Search engine giant Google celebrates the 115th birthday of Mexican artist Pedro Linares López, the creator of the papier-mâché figurines named alebrijes, on June 29, 2021.
Here is a look at the life and work of Pedro Linares López.
- Birth name: Pedro Linares López
- Birthdate: 29 June 1906
- Birthplace: Mexico City, Mexico
- Died on: 25 January 1992 (Age 85)
- Death place: Mexico City, Mexico
- Nationality: Mexican
- Notable work: Alebrijes, Papier-mâché
- Notable awards: National Prize for Arts and Sciences (1990)
25 Interesting Facts about Pedro Linares López
- Pedro Linares Lopez was a Mexican artisan born in Mexico City and was the maker of the paper maché figurines named alebrijes.
- Pedro Linares, a Mexican papier-mâché artist (cartonero) who developed an expressive, one-of-a-kind style from folk art forms and traditional, ephemeral fiesta accouterments.
- He is most popular for two genres—the alebrije (fantastic animal) and the Calavera (animated skeleton)— in light of Holy Week Judas and Day of the Dead Calavera miniatures.
- Pedro Linares López began as a skilled producer of carton Judas figures and figurines for Diego Rivera, Frida Kahlo, and numerous different artists from the Academia de San Carlos.
- The art form of alebrijes was made by Pedro Linares López after he became sick at 30 years of age. His own unique alebrijes originated from a dream, portraying his death and rebirth in a mountainous setting inhabited by these fierce animals.
- Trained as a child by his father, Pedro Linares López passed the family métier to his three sons—Enrique, Felipe, and Miguel—who broadened the innovative conceivable outcomes of the medium. Grandsons Leonardo, Ricardo, and David have likewise taken up the work.
- While Pedro Linares López was in bed, oblivious, Linares dreamt of a strange place looking like a forest. There were trees, animals, clouds, sky, rocks, and so forth; he felt no pain and was exceptionally glad walking down there.
- Abruptly, rocks, clouds, and animals transformed into peculiar animals; Pedro Linares saw a donkey with butterfly wings, a rooster with bull horns, a lion with an eagle head, and were shouting the word: “Alebrijes.” Every creature was shouting louder and louder: “Alebrijes, Alebrijes, Alebrijes!”.
- The sound was horrendous, and Pedro Linares López couldn’t stay there for long. He got an awful headache and ran along a stone street where a man was walking.
- After Pedro Linares López’s sickness died down, Linares gave life to his vision, and the art of making alebrijes was born. He wanted his family and everybody to think about the creatures he saw by taking a piece of paper and molding the figurines from his memory, then, at that point painting them as he saw them in his dream.
- After this event, Pedro Linares went through a lot of his life showing his work to however many individuals as he could. In addition to the fact that he started with his dearest and nearest, similar to loved ones, he likewise attempted to show his animals to all Mexicans and individuals outside the country.
- So much was the achievement and recognition that Pedro Linares López had, that he was invited ordinarily to go to the United States and Europe, with the sole motivation behind showing the world his works, his wonderful and unusual animals. Their work became searched out by museums and others in the United States and Europe.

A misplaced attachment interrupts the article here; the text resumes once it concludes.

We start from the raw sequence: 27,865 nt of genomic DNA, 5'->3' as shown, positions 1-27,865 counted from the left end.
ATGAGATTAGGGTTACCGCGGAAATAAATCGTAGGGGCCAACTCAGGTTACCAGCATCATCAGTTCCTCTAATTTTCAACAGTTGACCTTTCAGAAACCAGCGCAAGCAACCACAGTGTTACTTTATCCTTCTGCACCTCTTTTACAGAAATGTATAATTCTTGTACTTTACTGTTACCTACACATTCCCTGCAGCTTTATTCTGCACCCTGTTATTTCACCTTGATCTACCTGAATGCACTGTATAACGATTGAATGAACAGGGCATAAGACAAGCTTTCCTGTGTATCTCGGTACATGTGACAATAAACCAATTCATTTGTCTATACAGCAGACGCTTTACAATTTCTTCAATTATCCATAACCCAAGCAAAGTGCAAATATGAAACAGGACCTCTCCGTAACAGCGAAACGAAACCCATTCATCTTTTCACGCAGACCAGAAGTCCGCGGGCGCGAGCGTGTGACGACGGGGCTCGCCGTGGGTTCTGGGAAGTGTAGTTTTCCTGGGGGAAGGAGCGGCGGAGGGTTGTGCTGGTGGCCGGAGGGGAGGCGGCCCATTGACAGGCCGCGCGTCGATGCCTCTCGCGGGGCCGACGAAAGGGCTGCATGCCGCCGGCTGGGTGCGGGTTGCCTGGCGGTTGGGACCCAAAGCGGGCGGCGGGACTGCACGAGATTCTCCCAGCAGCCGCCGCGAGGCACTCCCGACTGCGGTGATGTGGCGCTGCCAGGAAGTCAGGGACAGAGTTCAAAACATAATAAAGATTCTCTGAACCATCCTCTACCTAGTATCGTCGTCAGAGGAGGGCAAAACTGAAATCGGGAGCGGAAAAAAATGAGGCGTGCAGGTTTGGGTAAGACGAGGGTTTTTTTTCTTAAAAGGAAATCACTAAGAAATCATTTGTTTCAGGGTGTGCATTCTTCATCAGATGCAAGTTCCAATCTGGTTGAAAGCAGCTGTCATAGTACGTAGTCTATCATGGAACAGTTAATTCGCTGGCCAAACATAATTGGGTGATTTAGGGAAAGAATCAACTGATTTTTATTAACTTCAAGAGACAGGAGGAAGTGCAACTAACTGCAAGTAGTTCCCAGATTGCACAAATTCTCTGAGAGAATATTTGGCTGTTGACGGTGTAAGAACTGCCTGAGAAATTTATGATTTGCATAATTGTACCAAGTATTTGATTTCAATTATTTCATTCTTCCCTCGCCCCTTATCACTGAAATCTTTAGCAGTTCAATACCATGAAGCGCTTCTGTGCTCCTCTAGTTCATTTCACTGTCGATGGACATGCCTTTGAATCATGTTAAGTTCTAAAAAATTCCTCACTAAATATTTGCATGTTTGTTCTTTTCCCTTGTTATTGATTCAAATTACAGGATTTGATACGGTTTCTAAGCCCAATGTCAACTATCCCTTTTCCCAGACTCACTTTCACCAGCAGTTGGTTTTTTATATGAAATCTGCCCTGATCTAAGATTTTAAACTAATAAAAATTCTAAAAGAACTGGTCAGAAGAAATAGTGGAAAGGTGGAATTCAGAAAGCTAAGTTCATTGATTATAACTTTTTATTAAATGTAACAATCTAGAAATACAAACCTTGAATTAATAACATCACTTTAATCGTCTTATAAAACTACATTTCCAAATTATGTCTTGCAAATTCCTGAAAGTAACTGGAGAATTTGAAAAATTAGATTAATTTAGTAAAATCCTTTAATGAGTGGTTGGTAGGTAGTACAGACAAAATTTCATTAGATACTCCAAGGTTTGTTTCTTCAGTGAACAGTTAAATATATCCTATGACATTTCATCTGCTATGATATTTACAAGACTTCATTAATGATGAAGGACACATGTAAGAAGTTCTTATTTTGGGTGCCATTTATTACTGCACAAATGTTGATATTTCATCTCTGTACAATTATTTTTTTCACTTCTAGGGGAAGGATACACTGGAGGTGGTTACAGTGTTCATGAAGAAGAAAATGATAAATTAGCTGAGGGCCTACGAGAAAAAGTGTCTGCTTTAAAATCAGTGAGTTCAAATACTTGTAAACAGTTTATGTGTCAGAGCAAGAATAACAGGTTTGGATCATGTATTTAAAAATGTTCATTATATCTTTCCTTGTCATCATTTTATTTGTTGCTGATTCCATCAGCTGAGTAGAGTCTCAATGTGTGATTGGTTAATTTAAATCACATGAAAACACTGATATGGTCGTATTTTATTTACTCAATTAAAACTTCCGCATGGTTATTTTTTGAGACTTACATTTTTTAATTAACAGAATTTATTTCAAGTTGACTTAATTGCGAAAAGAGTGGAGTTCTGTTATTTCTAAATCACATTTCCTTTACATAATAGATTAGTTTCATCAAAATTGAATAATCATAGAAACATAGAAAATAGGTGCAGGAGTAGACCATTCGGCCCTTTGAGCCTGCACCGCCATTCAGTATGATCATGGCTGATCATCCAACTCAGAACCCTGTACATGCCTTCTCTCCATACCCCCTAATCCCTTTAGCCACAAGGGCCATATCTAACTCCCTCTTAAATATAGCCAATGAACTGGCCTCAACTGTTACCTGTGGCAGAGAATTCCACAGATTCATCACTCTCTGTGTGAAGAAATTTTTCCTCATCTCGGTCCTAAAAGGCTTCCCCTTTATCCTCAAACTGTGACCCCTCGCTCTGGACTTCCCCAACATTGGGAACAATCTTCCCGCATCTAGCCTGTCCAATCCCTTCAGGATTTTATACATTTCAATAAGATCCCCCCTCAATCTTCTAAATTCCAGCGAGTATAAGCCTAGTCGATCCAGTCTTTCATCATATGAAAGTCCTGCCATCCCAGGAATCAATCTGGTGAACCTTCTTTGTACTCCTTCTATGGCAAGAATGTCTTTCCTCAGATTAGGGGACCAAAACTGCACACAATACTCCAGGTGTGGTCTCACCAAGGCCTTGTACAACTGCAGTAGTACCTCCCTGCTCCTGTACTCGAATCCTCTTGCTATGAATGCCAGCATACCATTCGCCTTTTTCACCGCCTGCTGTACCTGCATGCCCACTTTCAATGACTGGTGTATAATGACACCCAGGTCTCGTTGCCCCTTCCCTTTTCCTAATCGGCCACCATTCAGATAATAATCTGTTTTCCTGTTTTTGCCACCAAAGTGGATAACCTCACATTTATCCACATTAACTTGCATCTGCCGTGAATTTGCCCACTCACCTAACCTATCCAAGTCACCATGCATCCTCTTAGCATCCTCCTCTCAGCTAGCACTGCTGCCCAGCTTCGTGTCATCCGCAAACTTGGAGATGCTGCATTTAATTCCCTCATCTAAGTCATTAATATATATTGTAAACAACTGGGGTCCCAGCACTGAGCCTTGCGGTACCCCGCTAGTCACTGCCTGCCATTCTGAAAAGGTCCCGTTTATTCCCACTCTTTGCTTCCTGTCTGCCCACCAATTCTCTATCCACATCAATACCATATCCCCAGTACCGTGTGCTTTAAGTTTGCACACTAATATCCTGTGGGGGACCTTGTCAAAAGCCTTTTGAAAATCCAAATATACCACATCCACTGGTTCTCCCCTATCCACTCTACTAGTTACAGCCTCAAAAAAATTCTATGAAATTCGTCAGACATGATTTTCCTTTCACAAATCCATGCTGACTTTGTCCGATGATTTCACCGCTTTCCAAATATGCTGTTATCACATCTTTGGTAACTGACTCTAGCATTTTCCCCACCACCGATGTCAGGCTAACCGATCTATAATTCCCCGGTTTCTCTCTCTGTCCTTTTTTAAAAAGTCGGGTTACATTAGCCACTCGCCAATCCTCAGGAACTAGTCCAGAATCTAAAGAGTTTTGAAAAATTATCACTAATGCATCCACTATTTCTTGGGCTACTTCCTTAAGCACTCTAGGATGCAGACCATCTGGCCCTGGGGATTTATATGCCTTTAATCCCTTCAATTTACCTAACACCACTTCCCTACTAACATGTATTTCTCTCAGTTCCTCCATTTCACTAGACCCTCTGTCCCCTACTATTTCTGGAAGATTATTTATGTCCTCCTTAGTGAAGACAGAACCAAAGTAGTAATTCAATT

- Alebrijes, a term coined by Pedro Linares López, consolidate the body parts of serpents, scorpions, lions, reptiles, and butterflies and accentuate a playful outlook on reality.
- Pedro Linares López’s Calaveras touch on a pre-Hispanic established belief that death is an expansion of life. Consequently, Calaveras participate in a wide variety of activities, for example, guitar-playing, picture-taking, and skateboarding.
- A significant number of Linares’ calavera scenes are inspired by the prints of José Guadalupe Posada, most notably La Catrina, El Panteón, Don Quixote, and revolutionary figures.
- Soon, Pedro Linares would be prestigious as the best artisan in Mexico. Alebrije creators and artists popped up all over Mexico, taking inspiration from Pedro Linares’ work.
- These figures are prized in Mexico and nations throughout the world. Diego Rivera stated that nobody else might have fashioned the unusual figures he mentioned. Work done by Linares for Diego Rivera is currently shown at the Anahuacalli Museum in Mexico City.
- Pedro Linares López got the National Arts and Science award in the Popular and Traditional Arts category in 1990, the highest decoration to artisans awarded by the Mexican Government.
- After two years, Pedro Linares López died on 25 January 1992 at 85 years old.
- Pedro Linares López’s three children and later grandchildren kept the Linares name synonymous with the refined art of cartonería.
- Alebrijes keep on being produced by the Linares family and in different workshops across Mexico. They are sent out to art galleries exhibiting Mexican art worldwide and are an excellent representation of Mexican talent.
- The notoriety of the Pedro Linares López work went international because of the 1968 Olympics in Mexico City when Pedro and his children were contracted by Dolores Olmedo to make life-sized skeletal figures of Olympic athletes.
- Pedro Linares López was one of the few Mexican folk artists who got public acknowledgment for making the Calaveras, skeletons, and skulls to honor dead predecessors, every Nov. 1 and 2, celebrated in Mexico as the Dias de Los Muertos (Days of the Dead).
- The tradition developed significantly after British producer Judith Bronowski’s 1975 documentary on Pedro Linares López.
- On June 29, 2021, Google observes Pedro Linares López’s 115th Birthday with a Google Doodle.